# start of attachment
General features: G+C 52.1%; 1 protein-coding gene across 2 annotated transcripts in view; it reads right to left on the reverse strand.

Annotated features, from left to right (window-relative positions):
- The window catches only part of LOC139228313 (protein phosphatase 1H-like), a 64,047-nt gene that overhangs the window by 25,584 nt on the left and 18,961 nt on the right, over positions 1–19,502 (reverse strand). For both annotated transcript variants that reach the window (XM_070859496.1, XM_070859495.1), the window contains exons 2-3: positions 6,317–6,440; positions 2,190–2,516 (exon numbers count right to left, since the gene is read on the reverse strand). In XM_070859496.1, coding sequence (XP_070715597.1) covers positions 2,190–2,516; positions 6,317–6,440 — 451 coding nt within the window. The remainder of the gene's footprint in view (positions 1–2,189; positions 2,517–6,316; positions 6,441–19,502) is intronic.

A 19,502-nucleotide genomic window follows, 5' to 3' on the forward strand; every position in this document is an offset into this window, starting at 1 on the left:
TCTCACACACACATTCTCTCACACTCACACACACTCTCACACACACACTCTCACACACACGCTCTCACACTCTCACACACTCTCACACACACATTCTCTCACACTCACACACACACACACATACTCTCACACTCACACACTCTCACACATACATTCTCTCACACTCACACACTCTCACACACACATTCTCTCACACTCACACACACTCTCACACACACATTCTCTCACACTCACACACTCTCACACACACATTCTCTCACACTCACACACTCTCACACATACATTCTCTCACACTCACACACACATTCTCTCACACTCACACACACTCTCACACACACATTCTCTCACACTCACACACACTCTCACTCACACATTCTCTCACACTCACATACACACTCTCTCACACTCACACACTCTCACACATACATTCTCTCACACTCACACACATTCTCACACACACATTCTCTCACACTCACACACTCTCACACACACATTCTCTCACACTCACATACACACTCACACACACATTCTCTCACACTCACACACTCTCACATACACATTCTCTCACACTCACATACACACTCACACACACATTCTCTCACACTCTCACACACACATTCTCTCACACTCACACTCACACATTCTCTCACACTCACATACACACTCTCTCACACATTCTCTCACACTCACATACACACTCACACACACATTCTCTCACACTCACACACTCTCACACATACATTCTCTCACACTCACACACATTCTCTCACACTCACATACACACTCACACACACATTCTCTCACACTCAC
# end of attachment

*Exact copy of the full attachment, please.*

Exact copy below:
General features: G+C 52.1%; 1 protein-coding gene across 2 annotated transcripts in view; it reads right to left on the reverse strand.

Annotated features, from left to right (window-relative positions):
- The window catches only part of LOC139228313 (protein phosphatase 1H-like), a 64,047-nt gene that overhangs the window by 25,584 nt on the left and 18,961 nt on the right, over positions 1–19,502 (reverse strand). For both annotated transcript variants that reach the window (XM_070859496.1, XM_070859495.1), the window contains exons 2-3: positions 6,317–6,440; positions 2,190–2,516 (exon numbers count right to left, since the gene is read on the reverse strand). In XM_070859496.1, coding sequence (XP_070715597.1) covers positions 2,190–2,516; positions 6,317–6,440 — 451 coding nt within the window. The remainder of the gene's footprint in view (positions 1–2,189; positions 2,517–6,316; positions 6,441–19,502) is intronic.

A 19,502-nucleotide genomic window follows, 5' to 3' on the forward strand; every position in this document is an offset into this window, starting at 1 on the left:
TCTCACACACACATTCTCTCACACTCACACACACTCTCACACACACACTCTCACACACACGCTCTCACACTCTCACACACTCTCACACACACATTCTCTCACACTCACACACACACACACATACTCTCACACTCACACACTCTCACACATACATTCTCTCACACTCACACACTCTCACACACACATTCTCTCACACTCACACACACTCTCACACACACATTCTCTCACACTCACACACTCTCACACACACATTCTCTCACACTCACACACTCTCACACATACATTCTCTCACACTCACACACACATTCTCTCACACTCACACACACTCTCACACACACATTCTCTCACACTCACACACACTCTCACTCACACATTCTCTCACACTCACATACACACTCTCTCACACTCACACACTCTCACACATACATTCTCTCACACTCACACACATTCTCACACACACATTCTCTCACACTCACACACTCTCACACACACATTCTCTCACACTCACATACACACTCACACACACATTCTCTCACACTCACACACTCTCACATACACATTCTCTCACACTCACATACACACTCACACACACATTCTCTCACACTCTCACACACACATTCTCTCACACTCACACTCACACATTCTCTCACACTCACATACACACTCTCTCACACATTCTCTCACACTCACATACACACTCACACACACATTCTCTCACACTCACACACTCTCACACATACATTCTCTCACACTCACACACATTCTCTCACACTCACATACACACTCACACACACATTCTCTCACACTCAC